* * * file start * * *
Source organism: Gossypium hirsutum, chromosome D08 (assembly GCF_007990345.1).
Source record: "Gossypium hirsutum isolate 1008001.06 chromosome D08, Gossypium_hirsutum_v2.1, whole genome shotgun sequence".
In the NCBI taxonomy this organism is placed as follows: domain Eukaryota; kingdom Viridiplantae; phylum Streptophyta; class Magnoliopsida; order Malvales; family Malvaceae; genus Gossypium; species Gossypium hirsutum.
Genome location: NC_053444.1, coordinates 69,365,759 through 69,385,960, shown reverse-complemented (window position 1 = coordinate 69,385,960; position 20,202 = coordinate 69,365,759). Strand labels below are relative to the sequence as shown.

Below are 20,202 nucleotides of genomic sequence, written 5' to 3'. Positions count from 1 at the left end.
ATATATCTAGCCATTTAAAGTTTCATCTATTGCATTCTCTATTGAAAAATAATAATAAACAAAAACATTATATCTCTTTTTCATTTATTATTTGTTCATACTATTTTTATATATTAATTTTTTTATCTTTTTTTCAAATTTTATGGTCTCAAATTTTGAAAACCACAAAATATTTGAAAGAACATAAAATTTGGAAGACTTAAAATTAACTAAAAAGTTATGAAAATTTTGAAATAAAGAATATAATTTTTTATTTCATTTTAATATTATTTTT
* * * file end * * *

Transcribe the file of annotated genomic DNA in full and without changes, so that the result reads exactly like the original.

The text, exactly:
Source organism: Gossypium hirsutum, chromosome D08 (assembly GCF_007990345.1).
Source record: "Gossypium hirsutum isolate 1008001.06 chromosome D08, Gossypium_hirsutum_v2.1, whole genome shotgun sequence".
In the NCBI taxonomy this organism is placed as follows: domain Eukaryota; kingdom Viridiplantae; phylum Streptophyta; class Magnoliopsida; order Malvales; family Malvaceae; genus Gossypium; species Gossypium hirsutum.
Genome location: NC_053444.1, coordinates 69,365,759 through 69,385,960, shown reverse-complemented (window position 1 = coordinate 69,385,960; position 20,202 = coordinate 69,365,759). Strand labels below are relative to the sequence as shown.

Below are 20,202 nucleotides of genomic sequence, written 5' to 3'. Positions count from 1 at the left end.
ATATATCTAGCCATTTAAAGTTTCATCTATTGCATTCTCTATTGAAAAATAATAATAAACAAAAACATTATATCTCTTTTTCATTTATTATTTGTTCATACTATTTTTATATATTAATTTTTTTATCTTTTTTTCAAATTTTATGGTCTCAAATTTTGAAAACCACAAAATATTTGAAAGAACATAAAATTTGGAAGACTTAAAATTAACTAAAAAGTTATGAAAATTTTGAAATAAAGAATATAATTTTTTATTTCATTTTAATATTATTTTT